That's behind the fake SBB sweepstakes that many WhatsApp users have received for days

Criminals send WhatsApp messages in the name of SBB inviting them to take part in a competition. Scammers lure their victims into an expensive subscription trap. Anyone who reveals their data in the fake competition must expect further adversity.
The federal government's National Center for Cyber Security (NCSC) and the Zurich cantonal police are warning of a fraudulent fake SBB sweepstakes that has been spreading as a chain letter via WhatsApp for days. The message contains the link to a competition that will be held to mark the 120th anniversary of the Swiss Federal Railways. In fact, there are of course more rip-offs at work.
The IT security experts at the federal government warned last Friday that "numerous reports" are currently being received about this alleged SBB sweepstakes.
If you click on the link, you will be redirected to the fake competition.
Supposedly you can win 2000 francs if you answer just four questions about SBB.
Fake comments about the competition like the following are intended to feign seriousness: “I thought it was a joke, but it was delivered this morning. So surprised! @SBB CFF FFS is the best company I have ever met!»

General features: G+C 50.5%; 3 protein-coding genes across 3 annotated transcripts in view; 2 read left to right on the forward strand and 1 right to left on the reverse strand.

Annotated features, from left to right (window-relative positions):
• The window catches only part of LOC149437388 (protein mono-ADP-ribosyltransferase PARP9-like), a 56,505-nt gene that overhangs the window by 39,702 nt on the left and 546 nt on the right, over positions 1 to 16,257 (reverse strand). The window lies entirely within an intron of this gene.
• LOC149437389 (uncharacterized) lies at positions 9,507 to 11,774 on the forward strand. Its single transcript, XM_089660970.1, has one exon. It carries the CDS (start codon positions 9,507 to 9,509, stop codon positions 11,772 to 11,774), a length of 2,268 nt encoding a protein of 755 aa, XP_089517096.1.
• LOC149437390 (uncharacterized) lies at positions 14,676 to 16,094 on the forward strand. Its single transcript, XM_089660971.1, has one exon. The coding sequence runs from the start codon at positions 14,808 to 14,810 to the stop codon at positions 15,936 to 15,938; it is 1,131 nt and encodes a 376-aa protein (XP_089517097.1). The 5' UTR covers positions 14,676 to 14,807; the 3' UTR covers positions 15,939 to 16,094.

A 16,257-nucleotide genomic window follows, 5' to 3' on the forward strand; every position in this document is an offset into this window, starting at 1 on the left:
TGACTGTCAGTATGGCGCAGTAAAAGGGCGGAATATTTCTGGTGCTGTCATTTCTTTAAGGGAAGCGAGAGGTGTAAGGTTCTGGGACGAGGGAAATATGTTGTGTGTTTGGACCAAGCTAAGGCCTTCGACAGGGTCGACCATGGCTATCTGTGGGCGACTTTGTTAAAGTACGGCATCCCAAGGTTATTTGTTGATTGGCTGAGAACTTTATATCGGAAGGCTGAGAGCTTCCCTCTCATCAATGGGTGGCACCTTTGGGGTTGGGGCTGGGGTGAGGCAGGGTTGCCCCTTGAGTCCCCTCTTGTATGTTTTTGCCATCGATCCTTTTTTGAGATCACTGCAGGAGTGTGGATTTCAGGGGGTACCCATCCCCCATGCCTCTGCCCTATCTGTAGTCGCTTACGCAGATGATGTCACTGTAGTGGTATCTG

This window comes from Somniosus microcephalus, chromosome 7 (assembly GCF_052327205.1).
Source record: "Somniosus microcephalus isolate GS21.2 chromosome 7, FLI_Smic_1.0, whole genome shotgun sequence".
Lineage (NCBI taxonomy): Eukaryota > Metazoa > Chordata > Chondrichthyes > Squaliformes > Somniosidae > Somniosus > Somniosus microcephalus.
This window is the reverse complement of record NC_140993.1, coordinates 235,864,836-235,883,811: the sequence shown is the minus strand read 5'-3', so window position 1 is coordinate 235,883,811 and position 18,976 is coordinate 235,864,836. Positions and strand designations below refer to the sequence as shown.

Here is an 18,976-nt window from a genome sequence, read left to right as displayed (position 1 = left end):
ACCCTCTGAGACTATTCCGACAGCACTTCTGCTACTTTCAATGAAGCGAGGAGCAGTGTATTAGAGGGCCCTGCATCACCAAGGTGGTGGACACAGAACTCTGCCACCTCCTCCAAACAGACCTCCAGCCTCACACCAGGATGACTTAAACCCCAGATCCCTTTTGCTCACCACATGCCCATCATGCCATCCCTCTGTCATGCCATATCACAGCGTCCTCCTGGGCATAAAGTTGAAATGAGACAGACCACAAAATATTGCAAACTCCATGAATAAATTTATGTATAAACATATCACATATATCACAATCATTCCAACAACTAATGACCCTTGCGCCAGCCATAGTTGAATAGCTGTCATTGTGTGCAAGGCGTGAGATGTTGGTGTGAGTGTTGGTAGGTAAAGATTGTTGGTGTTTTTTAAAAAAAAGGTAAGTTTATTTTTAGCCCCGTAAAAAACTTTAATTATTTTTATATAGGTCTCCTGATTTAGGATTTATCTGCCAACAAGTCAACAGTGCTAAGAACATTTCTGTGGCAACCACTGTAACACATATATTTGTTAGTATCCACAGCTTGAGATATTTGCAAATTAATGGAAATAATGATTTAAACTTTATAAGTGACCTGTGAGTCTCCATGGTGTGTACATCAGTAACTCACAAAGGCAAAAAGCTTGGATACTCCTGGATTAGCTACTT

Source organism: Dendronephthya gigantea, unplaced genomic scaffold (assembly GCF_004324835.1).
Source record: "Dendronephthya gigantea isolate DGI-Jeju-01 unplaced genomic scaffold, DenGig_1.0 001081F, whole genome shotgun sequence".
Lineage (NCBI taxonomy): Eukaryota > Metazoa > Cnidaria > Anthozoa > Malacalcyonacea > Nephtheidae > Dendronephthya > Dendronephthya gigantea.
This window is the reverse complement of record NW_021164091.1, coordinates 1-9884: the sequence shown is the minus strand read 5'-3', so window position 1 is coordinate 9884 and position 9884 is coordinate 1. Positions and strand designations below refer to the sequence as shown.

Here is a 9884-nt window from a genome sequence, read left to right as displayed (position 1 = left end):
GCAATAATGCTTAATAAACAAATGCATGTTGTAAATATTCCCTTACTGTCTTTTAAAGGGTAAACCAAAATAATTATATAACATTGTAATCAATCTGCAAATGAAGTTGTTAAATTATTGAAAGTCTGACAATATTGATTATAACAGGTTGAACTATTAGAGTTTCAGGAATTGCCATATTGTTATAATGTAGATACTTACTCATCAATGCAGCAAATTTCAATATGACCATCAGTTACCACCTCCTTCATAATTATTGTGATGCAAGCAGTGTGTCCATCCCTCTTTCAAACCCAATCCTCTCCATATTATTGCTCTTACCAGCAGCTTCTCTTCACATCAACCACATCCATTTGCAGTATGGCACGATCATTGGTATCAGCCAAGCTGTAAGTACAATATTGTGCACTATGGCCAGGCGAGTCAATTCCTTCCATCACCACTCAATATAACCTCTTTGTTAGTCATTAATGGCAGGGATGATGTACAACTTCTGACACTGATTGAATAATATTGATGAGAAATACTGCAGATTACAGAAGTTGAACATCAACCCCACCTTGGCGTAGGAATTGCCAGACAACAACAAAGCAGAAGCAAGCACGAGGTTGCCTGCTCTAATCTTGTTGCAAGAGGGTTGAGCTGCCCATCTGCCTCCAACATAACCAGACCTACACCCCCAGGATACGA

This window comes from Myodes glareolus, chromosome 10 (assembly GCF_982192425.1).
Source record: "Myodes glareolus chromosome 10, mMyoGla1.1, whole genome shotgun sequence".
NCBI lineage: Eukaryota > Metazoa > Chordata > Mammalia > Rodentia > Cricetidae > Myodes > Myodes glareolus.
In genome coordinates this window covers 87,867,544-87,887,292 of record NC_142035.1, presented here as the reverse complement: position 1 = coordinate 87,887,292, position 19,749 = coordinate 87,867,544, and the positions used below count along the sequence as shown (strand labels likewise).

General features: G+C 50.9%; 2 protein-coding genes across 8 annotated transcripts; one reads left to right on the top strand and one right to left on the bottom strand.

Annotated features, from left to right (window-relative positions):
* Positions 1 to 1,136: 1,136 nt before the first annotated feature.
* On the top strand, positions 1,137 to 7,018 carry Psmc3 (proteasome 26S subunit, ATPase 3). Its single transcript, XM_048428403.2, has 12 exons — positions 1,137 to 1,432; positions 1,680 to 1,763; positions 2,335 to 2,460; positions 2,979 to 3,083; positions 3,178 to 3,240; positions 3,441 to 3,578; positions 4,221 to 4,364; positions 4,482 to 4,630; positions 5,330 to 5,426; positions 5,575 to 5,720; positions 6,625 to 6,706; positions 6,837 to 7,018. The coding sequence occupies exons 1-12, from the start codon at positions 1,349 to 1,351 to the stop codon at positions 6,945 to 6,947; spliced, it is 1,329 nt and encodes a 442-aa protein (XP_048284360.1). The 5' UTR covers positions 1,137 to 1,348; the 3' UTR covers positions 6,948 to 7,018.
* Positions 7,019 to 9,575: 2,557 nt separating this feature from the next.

Now you should register to get the prize. Anyone who does this unknowingly takes out a subscription for CHF 14.50 per week.
After participating, the scammers ask the participants to forward the link to 5 WhatsApp groups or 20 WhatsApp contacts.
Since apparently people are still falling for this scam, the fraudulent link and with it the subscription trap continue to spread unabated. The National Center for Cyber Security therefore advises: "Ignore this WhatsApp message and do not send it on."
Swiss consumer protection and OFCOM provide tips on how to behave if you have already fallen into the subscription trap and receive a payment request.
In addition to the subscription trap, other dangers lurk
Such fake sweepstakes are particularly treacherous if you have to register with a password. If you also use this password for other accounts, such as e-mail or Facebook, you are handing the scammers the key to your privacy – unless two-factor authentication is activated.
"Anyone who has fallen for the scam should therefore change the passwords of all those accounts in which they used the same password as to register in this subscription trap," advises PCtipp.

Pro Tip! 😉

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